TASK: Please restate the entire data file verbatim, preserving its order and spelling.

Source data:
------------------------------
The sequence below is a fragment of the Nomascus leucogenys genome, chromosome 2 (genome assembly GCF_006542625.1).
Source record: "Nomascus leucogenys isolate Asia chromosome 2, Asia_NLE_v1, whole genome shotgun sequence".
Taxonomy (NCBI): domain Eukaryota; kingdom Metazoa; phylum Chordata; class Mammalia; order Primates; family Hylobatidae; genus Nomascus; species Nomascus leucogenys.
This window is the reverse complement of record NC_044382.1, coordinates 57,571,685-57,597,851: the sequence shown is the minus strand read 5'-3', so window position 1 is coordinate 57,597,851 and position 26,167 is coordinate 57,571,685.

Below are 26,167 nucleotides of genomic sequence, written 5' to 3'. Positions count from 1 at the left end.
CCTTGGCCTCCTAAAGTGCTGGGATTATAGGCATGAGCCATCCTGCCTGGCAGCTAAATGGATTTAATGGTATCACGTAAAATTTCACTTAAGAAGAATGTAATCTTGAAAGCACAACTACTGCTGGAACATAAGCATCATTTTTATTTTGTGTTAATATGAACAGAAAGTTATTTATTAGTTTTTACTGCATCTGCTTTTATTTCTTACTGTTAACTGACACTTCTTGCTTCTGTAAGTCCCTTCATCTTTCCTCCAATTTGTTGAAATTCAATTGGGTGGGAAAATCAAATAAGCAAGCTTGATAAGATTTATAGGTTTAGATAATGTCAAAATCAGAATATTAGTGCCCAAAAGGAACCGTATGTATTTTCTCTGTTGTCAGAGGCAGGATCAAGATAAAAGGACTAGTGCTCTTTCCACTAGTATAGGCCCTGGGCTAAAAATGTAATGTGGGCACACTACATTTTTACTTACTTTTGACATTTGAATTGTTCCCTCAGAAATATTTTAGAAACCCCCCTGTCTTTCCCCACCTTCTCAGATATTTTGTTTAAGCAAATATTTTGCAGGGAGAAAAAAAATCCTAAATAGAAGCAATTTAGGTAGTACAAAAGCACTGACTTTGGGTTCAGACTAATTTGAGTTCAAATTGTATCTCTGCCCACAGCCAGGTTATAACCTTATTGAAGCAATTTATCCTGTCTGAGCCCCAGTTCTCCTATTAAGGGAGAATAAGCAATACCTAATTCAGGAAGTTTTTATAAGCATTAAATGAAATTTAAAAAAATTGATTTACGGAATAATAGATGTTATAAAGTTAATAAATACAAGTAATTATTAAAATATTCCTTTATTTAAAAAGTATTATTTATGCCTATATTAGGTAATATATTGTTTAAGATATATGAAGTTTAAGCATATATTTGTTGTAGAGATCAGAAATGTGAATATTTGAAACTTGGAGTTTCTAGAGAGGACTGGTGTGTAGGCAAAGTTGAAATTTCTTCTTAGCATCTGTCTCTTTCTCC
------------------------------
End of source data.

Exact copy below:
The sequence below is a fragment of the Nomascus leucogenys genome, chromosome 2 (genome assembly GCF_006542625.1).
Source record: "Nomascus leucogenys isolate Asia chromosome 2, Asia_NLE_v1, whole genome shotgun sequence".
Taxonomy (NCBI): domain Eukaryota; kingdom Metazoa; phylum Chordata; class Mammalia; order Primates; family Hylobatidae; genus Nomascus; species Nomascus leucogenys.
This window is the reverse complement of record NC_044382.1, coordinates 57,571,685-57,597,851: the sequence shown is the minus strand read 5'-3', so window position 1 is coordinate 57,597,851 and position 26,167 is coordinate 57,571,685.

Below are 26,167 nucleotides of genomic sequence, written 5' to 3'. Positions count from 1 at the left end.
CCTTGGCCTCCTAAAGTGCTGGGATTATAGGCATGAGCCATCCTGCCTGGCAGCTAAATGGATTTAATGGTATCACGTAAAATTTCACTTAAGAAGAATGTAATCTTGAAAGCACAACTACTGCTGGAACATAAGCATCATTTTTATTTTGTGTTAATATGAACAGAAAGTTATTTATTAGTTTTTACTGCATCTGCTTTTATTTCTTACTGTTAACTGACACTTCTTGCTTCTGTAAGTCCCTTCATCTTTCCTCCAATTTGTTGAAATTCAATTGGGTGGGAAAATCAAATAAGCAAGCTTGATAAGATTTATAGGTTTAGATAATGTCAAAATCAGAATATTAGTGCCCAAAAGGAACCGTATGTATTTTCTCTGTTGTCAGAGGCAGGATCAAGATAAAAGGACTAGTGCTCTTTCCACTAGTATAGGCCCTGGGCTAAAAATGTAATGTGGGCACACTACATTTTTACTTACTTTTGACATTTGAATTGTTCCCTCAGAAATATTTTAGAAACCCCCCTGTCTTTCCCCACCTTCTCAGATATTTTGTTTAAGCAAATATTTTGCAGGGAGAAAAAAAATCCTAAATAGAAGCAATTTAGGTAGTACAAAAGCACTGACTTTGGGTTCAGACTAATTTGAGTTCAAATTGTATCTCTGCCCACAGCCAGGTTATAACCTTATTGAAGCAATTTATCCTGTCTGAGCCCCAGTTCTCCTATTAAGGGAGAATAAGCAATACCTAATTCAGGAAGTTTTTATAAGCATTAAATGAAATTTAAAAAAATTGATTTACGGAATAATAGATGTTATAAAGTTAATAAATACAAGTAATTATTAAAATATTCCTTTATTTAAAAAGTATTATTTATGCCTATATTAGGTAATATATTGTTTAAGATATATGAAGTTTAAGCATATATTTGTTGTAGAGATCAGAAATGTGAATATTTGAAACTTGGAGTTTCTAGAGAGGACTGGTGTGTAGGCAAAGTTGAAATTTCTTCTTAGCATCTGTCTCTTTCTCC